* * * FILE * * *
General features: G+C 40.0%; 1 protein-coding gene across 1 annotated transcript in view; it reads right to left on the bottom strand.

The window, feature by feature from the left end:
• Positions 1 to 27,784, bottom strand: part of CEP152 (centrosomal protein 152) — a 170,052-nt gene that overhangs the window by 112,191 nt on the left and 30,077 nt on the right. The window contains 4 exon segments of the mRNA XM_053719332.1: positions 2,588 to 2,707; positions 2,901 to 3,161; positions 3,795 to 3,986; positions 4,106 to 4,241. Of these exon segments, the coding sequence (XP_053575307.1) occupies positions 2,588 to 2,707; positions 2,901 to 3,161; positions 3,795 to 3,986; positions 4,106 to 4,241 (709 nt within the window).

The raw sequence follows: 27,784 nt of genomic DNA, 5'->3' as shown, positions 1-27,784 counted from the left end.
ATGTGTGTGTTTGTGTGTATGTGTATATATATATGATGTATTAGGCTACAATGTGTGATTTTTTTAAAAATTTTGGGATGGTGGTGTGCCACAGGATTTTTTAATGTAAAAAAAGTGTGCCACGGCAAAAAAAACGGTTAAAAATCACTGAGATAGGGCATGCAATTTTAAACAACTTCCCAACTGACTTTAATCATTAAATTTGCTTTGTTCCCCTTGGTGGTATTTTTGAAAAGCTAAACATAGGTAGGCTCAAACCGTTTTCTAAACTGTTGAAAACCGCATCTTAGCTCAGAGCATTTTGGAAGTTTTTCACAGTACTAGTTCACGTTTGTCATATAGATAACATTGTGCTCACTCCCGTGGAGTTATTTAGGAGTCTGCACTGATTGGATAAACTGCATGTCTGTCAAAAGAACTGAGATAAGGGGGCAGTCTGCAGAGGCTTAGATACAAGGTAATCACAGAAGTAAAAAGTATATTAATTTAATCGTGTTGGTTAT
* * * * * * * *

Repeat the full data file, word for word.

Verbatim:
General features: G+C 40.0%; 1 protein-coding gene across 1 annotated transcript in view; it reads right to left on the bottom strand.

The window, feature by feature from the left end:
• Positions 1 to 27,784, bottom strand: part of CEP152 (centrosomal protein 152) — a 170,052-nt gene that overhangs the window by 112,191 nt on the left and 30,077 nt on the right. The window contains 4 exon segments of the mRNA XM_053719332.1: positions 2,588 to 2,707; positions 2,901 to 3,161; positions 3,795 to 3,986; positions 4,106 to 4,241. Of these exon segments, the coding sequence (XP_053575307.1) occupies positions 2,588 to 2,707; positions 2,901 to 3,161; positions 3,795 to 3,986; positions 4,106 to 4,241 (709 nt within the window).

The raw sequence follows: 27,784 nt of genomic DNA, 5'->3' as shown, positions 1-27,784 counted from the left end.
ATGTGTGTGTTTGTGTGTATGTGTATATATATATGATGTATTAGGCTACAATGTGTGATTTTTTTAAAAATTTTGGGATGGTGGTGTGCCACAGGATTTTTTAATGTAAAAAAAGTGTGCCACGGCAAAAAAAACGGTTAAAAATCACTGAGATAGGGCATGCAATTTTAAACAACTTCCCAACTGACTTTAATCATTAAATTTGCTTTGTTCCCCTTGGTGGTATTTTTGAAAAGCTAAACATAGGTAGGCTCAAACCGTTTTCTAAACTGTTGAAAACCGCATCTTAGCTCAGAGCATTTTGGAAGTTTTTCACAGTACTAGTTCACGTTTGTCATATAGATAACATTGTGCTCACTCCCGTGGAGTTATTTAGGAGTCTGCACTGATTGGATAAACTGCATGTCTGTCAAAAGAACTGAGATAAGGGGGCAGTCTGCAGAGGCTTAGATACAAGGTAATCACAGAAGTAAAAAGTATATTAATTTAATCGTGTTGGTTAT